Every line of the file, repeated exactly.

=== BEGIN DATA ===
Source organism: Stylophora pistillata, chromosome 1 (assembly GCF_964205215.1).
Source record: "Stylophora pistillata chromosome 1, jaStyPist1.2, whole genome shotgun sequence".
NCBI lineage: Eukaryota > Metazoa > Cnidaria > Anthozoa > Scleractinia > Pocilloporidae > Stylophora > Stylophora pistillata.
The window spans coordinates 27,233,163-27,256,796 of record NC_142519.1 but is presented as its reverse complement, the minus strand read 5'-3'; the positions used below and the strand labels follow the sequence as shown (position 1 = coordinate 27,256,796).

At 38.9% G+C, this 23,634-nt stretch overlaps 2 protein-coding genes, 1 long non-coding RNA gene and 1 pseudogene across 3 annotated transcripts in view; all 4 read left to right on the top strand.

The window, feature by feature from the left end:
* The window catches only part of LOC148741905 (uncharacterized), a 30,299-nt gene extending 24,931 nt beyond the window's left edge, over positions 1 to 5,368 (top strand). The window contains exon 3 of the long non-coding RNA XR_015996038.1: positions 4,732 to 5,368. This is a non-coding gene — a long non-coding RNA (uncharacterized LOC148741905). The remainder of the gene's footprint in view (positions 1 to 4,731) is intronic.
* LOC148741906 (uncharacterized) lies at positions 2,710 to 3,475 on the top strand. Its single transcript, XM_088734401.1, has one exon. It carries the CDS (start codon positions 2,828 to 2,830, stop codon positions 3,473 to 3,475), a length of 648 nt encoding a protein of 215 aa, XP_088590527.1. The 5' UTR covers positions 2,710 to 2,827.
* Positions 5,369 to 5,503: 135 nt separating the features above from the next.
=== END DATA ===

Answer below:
Source organism: Stylophora pistillata, chromosome 1 (assembly GCF_964205215.1).
Source record: "Stylophora pistillata chromosome 1, jaStyPist1.2, whole genome shotgun sequence".
NCBI lineage: Eukaryota > Metazoa > Cnidaria > Anthozoa > Scleractinia > Pocilloporidae > Stylophora > Stylophora pistillata.
The window spans coordinates 27,233,163-27,256,796 of record NC_142519.1 but is presented as its reverse complement, the minus strand read 5'-3'; the positions used below and the strand labels follow the sequence as shown (position 1 = coordinate 27,256,796).

At 38.9% G+C, this 23,634-nt stretch overlaps 2 protein-coding genes, 1 long non-coding RNA gene and 1 pseudogene across 3 annotated transcripts in view; all 4 read left to right on the top strand.

The window, feature by feature from the left end:
* The window catches only part of LOC148741905 (uncharacterized), a 30,299-nt gene extending 24,931 nt beyond the window's left edge, over positions 1 to 5,368 (top strand). The window contains exon 3 of the long non-coding RNA XR_015996038.1: positions 4,732 to 5,368. This is a non-coding gene — a long non-coding RNA (uncharacterized LOC148741905). The remainder of the gene's footprint in view (positions 1 to 4,731) is intronic.
* LOC148741906 (uncharacterized) lies at positions 2,710 to 3,475 on the top strand. Its single transcript, XM_088734401.1, has one exon. It carries the CDS (start codon positions 2,828 to 2,830, stop codon positions 3,473 to 3,475), a length of 648 nt encoding a protein of 215 aa, XP_088590527.1. The 5' UTR covers positions 2,710 to 2,827.
* Positions 5,369 to 5,503: 135 nt separating the features above from the next.